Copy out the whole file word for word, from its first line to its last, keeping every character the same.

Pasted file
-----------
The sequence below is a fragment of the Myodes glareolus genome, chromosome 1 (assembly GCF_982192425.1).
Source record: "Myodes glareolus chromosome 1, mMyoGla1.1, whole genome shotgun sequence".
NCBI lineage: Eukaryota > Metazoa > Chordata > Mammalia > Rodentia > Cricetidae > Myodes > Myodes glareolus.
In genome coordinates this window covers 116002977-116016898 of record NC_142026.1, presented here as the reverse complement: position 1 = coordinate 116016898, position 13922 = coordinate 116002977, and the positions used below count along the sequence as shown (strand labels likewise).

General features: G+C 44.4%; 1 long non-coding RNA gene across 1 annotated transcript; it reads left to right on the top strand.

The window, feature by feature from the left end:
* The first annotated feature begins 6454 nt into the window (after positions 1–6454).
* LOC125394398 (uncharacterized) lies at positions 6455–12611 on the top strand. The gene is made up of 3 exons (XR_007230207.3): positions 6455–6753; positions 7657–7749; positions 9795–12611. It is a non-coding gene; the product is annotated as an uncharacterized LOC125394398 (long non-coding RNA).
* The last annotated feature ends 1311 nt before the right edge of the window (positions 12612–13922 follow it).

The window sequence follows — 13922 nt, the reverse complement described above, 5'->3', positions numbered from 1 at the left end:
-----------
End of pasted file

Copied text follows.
The sequence below is a fragment of the Myodes glareolus genome, chromosome 1 (assembly GCF_982192425.1).
Source record: "Myodes glareolus chromosome 1, mMyoGla1.1, whole genome shotgun sequence".
NCBI lineage: Eukaryota > Metazoa > Chordata > Mammalia > Rodentia > Cricetidae > Myodes > Myodes glareolus.
In genome coordinates this window covers 116002977-116016898 of record NC_142026.1, presented here as the reverse complement: position 1 = coordinate 116016898, position 13922 = coordinate 116002977, and the positions used below count along the sequence as shown (strand labels likewise).

General features: G+C 44.4%; 1 long non-coding RNA gene across 1 annotated transcript; it reads left to right on the top strand.

The window, feature by feature from the left end:
* The first annotated feature begins 6454 nt into the window (after positions 1–6454).
* LOC125394398 (uncharacterized) lies at positions 6455–12611 on the top strand. The gene is made up of 3 exons (XR_007230207.3): positions 6455–6753; positions 7657–7749; positions 9795–12611. It is a non-coding gene; the product is annotated as an uncharacterized LOC125394398 (long non-coding RNA).
* The last annotated feature ends 1311 nt before the right edge of the window (positions 12612–13922 follow it).

The window sequence follows — 13922 nt, the reverse complement described above, 5'->3', positions numbered from 1 at the left end: